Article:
A series of micro-stories revealing the absurdity of human existence, which simultaneously invokes laughter, horror, and melancholy. The new film by the Swedish surrealist and haute tragedian Roy Andersson is a hot-blooded Nordic picture where every frame and scene can be watched endlessly.
A loving couple float above a city ruined during the war. A priest dreams that he drags a wooden cross through the streets. A boy explains to a girl the first law of thermodynamics. Nazis drink in a bunker as bombs are falling over Berlin. A man decides to cook dinner for his wife…
Resuming Roy Andersson’s trilogy about the living (Songs from the Second Floor; You, the Living; A Pigeon Sat on a Branch Reflecting on Existence), About Endlessness also consists of micro plots about Andersson’s signature philistines, helpless in front of the absurd. Each story is different from the rest and is enacted as a scene-installation, so warm-blooded and rich in detail that it can be viewed infinitely. Whereas previously Andersson’s idiosyncratic and boundless world was reminiscent of Pieter Breugel’s paintings, one can now see its parallels with Marc Chagall (the look of the flying couple being a reference to his painting Over the Town) and even Ilya Kabakov’s albums about Soviet philistines who were also able to soar above the suffocating mundanity.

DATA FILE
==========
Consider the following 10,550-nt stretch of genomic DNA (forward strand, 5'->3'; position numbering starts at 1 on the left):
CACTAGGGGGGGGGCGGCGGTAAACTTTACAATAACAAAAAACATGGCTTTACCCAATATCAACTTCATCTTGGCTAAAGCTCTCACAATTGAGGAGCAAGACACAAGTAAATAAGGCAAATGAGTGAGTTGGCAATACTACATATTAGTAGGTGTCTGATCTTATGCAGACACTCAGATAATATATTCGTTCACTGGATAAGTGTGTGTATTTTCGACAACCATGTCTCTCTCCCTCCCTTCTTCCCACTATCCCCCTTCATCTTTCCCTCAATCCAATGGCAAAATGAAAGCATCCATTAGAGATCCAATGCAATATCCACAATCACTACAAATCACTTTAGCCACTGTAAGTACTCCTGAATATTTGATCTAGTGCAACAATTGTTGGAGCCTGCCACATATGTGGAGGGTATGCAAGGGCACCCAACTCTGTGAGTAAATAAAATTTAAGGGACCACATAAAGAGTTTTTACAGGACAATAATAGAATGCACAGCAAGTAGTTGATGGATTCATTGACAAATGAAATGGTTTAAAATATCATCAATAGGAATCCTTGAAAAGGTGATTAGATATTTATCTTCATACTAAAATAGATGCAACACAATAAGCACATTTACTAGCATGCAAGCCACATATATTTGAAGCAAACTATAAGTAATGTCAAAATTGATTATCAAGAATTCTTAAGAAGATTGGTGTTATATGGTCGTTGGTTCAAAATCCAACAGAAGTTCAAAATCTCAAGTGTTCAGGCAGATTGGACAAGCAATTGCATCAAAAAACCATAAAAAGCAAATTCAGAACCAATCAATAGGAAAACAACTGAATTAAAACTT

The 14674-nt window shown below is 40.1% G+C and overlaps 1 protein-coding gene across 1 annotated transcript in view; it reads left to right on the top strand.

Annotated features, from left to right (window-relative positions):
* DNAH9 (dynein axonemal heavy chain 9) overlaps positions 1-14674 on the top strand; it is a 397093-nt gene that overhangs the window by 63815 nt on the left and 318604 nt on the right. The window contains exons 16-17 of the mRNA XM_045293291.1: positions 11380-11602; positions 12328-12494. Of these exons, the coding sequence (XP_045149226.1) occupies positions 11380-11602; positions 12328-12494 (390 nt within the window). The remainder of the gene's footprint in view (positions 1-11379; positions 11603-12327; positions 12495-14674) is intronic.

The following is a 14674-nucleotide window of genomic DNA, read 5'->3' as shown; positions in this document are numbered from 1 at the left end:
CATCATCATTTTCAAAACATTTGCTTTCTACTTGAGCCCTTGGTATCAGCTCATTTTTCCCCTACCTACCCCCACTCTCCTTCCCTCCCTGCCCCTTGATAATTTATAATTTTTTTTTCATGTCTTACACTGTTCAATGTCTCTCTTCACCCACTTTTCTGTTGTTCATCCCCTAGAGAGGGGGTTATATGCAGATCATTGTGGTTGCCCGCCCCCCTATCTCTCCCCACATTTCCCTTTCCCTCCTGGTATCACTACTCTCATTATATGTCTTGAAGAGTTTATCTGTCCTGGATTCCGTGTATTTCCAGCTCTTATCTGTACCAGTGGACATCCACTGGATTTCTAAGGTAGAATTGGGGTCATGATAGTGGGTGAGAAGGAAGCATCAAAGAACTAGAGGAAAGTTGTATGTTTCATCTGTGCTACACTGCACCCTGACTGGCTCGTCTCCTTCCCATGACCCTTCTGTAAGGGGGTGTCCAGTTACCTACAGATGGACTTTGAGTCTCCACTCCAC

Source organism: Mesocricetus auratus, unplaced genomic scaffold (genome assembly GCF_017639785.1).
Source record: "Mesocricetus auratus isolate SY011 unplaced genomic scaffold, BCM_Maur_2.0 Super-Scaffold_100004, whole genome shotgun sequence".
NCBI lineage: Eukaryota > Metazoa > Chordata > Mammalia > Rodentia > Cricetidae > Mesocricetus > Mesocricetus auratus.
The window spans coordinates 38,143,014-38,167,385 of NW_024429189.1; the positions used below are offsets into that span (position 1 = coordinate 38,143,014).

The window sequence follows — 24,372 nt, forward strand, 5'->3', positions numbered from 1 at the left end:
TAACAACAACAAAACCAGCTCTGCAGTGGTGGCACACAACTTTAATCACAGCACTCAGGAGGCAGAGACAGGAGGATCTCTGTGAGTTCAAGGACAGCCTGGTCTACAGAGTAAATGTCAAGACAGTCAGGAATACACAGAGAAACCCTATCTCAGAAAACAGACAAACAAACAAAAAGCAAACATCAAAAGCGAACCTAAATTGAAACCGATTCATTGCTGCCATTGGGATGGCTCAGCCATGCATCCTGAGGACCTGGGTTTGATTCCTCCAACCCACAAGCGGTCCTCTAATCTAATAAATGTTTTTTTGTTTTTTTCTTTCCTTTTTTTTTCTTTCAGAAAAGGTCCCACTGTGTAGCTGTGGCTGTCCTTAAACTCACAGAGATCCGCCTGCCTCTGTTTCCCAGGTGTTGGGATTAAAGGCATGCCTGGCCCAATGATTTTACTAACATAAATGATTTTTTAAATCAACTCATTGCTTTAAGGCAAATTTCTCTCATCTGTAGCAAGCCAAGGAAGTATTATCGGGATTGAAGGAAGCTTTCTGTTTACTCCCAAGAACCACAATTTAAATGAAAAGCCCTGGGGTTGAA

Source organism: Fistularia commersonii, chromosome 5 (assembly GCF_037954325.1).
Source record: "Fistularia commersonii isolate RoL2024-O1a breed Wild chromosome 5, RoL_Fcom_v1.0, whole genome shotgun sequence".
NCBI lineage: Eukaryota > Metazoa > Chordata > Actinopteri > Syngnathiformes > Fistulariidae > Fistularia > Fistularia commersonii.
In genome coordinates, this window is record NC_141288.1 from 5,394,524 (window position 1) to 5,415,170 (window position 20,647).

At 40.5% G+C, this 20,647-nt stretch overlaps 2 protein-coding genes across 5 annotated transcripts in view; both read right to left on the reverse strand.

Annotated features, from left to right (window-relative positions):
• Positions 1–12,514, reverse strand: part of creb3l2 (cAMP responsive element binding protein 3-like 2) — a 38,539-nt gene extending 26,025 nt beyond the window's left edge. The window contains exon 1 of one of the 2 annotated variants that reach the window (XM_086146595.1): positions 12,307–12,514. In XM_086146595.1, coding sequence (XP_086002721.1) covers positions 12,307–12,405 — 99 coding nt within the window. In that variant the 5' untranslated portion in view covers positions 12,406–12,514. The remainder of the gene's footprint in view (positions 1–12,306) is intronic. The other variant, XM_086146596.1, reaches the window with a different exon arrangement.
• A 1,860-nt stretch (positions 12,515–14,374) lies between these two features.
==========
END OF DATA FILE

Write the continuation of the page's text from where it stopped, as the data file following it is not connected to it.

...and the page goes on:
The film will be screened in Swedish with Russian subtitles.
Dir. Roy Andersson
Sweden, Germany, Norway, France, 2019. 76 min. 16+